A disturbing trend

Print edition : June 06, 2003

BNP Chairman Nick Griffin. - PHIL NOBLE/AP

The results of local elections boost the prospects of the racist British National Party, upset New Labour and confuse the Tories.

IN the spring of 1982, the Tory government of Margaret Thatcher was deeply unpopular, as she herself was, and Tory leaders widely expected a drubbing in the local government elections scheduled for May in the same year.

However, as the local election campaign coincided with the mounting crisis over the Falkland Islands there was a noticeable upsurge in Tory confidence, and an eventual electoral reward for Thatcher. A reinvigorated Thatcher and the Tories rolled on to a resounding success in the general election in 1983, giving rise to the coinage "Falklands factor" in British elections.

The Blairites in the Labour Party, ever ready for a sound bite, and equally ready to emulate Margaret Thatcher, hit upon the rather unfortunate, indeed insensitive, phrase "Baghdad bounce", to forecast that the Labour Party would win back many disillusioned voters by capitalising on Tony Blair's eminent role in the Iraq war. It was not to be.

The local elections saw a dramatic loss for the Labour Party, down 700 seats overall as a somewhat bewildered Tory Party staged a recovery, winning some 500 seats. The result threw the Tory Party into some confusion. They are certainly not good enough to indicate that the Tories could win any general election, but for their beleaguered leader, Ian Duncan Smith, they come as a lifeline; by almost unanimous conclusion he was a lacklustre performer on the national stage. A bad result is what many senior Tories privately wanted. Then they could have got rid of Duncan Smith and installed a new leader in time for the next general election, scheduled for not later than 2006. Duncan Smith's survival is the major consolation on a bad day for New Labour. But New Labour has been the real loser in these elections.

The most alarming trend evident in the results is the continuing rise of the British National Party (BNP). It has not only made gains in votes but actually won seats, too. The BNP campaigns on an aggressively anti-foreigner, racist platform. Last year, the BNP made a national breakthrough in the former textile town of Burnley in North East Lancashire. The three seats they won there were dismissed somewhat too superficially as an unfortunate reaction to a summer of race related street disturbances. This election, despite enormous efforts to expose the BNP's murky nature, the party increased its representation by winning five more seats.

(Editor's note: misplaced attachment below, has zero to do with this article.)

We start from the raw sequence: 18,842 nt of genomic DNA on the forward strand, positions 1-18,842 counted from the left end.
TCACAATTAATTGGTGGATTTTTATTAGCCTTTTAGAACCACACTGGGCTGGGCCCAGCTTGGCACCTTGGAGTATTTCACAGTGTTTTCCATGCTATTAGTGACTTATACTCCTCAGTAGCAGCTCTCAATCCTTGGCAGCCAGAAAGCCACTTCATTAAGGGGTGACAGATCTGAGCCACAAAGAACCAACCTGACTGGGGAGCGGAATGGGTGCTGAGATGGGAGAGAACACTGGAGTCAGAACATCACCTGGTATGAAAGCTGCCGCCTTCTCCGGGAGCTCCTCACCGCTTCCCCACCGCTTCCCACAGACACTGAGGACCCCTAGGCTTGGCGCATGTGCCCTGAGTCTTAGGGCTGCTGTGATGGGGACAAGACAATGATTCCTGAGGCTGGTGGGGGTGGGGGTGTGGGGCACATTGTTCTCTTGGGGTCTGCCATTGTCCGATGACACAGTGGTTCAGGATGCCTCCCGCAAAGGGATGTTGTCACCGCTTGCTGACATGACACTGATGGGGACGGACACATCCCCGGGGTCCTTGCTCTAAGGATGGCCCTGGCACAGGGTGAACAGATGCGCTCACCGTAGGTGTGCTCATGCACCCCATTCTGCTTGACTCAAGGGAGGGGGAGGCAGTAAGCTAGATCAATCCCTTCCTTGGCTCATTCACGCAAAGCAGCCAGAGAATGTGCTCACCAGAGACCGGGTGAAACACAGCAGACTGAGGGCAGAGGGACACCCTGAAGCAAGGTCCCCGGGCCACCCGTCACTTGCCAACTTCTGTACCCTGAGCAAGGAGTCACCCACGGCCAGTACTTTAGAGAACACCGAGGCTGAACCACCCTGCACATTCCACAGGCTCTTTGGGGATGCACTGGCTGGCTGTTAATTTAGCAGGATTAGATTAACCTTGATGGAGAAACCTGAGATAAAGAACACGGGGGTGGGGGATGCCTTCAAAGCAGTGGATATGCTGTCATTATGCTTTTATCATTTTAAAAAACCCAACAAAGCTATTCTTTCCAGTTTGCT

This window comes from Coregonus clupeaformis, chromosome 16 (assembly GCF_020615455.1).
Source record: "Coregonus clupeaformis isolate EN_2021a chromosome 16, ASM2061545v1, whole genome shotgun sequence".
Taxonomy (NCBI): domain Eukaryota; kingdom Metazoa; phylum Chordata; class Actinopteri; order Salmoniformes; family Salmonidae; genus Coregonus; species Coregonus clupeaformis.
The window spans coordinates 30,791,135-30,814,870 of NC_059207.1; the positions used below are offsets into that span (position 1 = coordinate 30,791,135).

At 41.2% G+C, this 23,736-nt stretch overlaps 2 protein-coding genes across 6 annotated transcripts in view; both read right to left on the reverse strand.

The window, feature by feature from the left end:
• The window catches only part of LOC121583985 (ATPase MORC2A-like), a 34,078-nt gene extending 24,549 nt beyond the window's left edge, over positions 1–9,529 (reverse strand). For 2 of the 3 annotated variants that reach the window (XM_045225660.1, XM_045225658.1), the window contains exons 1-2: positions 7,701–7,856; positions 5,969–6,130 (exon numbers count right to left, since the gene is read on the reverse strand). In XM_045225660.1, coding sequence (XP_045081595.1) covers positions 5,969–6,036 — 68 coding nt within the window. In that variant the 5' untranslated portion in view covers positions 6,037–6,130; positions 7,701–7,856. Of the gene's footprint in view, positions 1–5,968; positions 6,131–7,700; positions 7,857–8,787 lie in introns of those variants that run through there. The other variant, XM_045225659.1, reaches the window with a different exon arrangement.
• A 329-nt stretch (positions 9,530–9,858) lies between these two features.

Alarmingly, in what is seen as a safe Labour parliamentary seat, the BNP outpolled Labour. In other areas, the BNP has been hampered by the choice of candidates. Often the party has put up people with criminal convictions relating to race crimes and violence.

But the BNP's candidate in Burnley have been literally "whiter than white", people deeply routed in the local community and who might be described as naive and uneducated racists, rather than bigots. As one prominent local politician in Burnley said. They are "the kind of people who used to vote Labour and stand for Labour".

Moreover, the BNP has succeeded in appealing to the hardest group of voters - motivated white working class males aged between 18 and 30. The local Labour Party is in dismay, and the national leadership in denial, about the rise of the BNP.

There was an extra degree of interest in these elections. The Scottish and Welsh National Assemblies, first elected four years ago, on a mixture of "first past the post" constituencies, in addition to a proportional representation list, had their first test before the electorate.

The old Labour idea that devolution to a Scottish and Welsh Assembly would take the wind out of the nationalists' sails, does seem to have been vindicated, for both Welsh nationalists (Plaid Cymru) and their Scottish counterparts lost votes and seats.

However, the results for Labour were mixed and offer no comfort for "New" Labour.

The avowedly "New Labour" Scottish Party also lost seats, polling its lowest total vote in Scotland since 1931, and will have to continue in coalition with the Liberal Democrats, who posted a modest and steady increase throughout Britain.

The beneficiaries of New Labour's slip seem to be the Greens and the Scottish Socialist Alliance, who increased their seats from the previous sole seat of their charismatic leader, Tommy Sheridan, to six.

ANOTHER feature of the fracturing of traditional voting was the success of "independents". Dennis Canavan, left-wing Labour rebel, and Margo McDonald, left-wing Scottish Nationalist, defied the party, in which they had made their names and won as independents.

The Welsh Labour Party posted a good result to win half the 60 seats in the Assembly and established overall control. But the result is cold comfort for Blair, who had intervened personally once to block the present leader Rhodri Morgan's bid for leadership of the Welsh Party. When Blair's own nominee proved not to be up to the job, Blair reluctantly had to accept that Rhodri Morgan, distinctly old Labour, was the best man for the job. Since then Morgan has been keen to "put clear Red water" between himself and the New Labour hierarchy by mounting a skilful campaign to reverse, within the remit of the powers devolved to Wales, many of what traditional Labour voters have seen as the unpalatable policies of New Labour on health and social matters.

In her heyday, Thatcher was able to translate her power on the national stage to cohesion within her own party. Such power, as once existed, now seems to be slipping from Tony Blair's fingers.

Michael Hindley was a Labour Party member of the European Parliament from 1984 to 1999.

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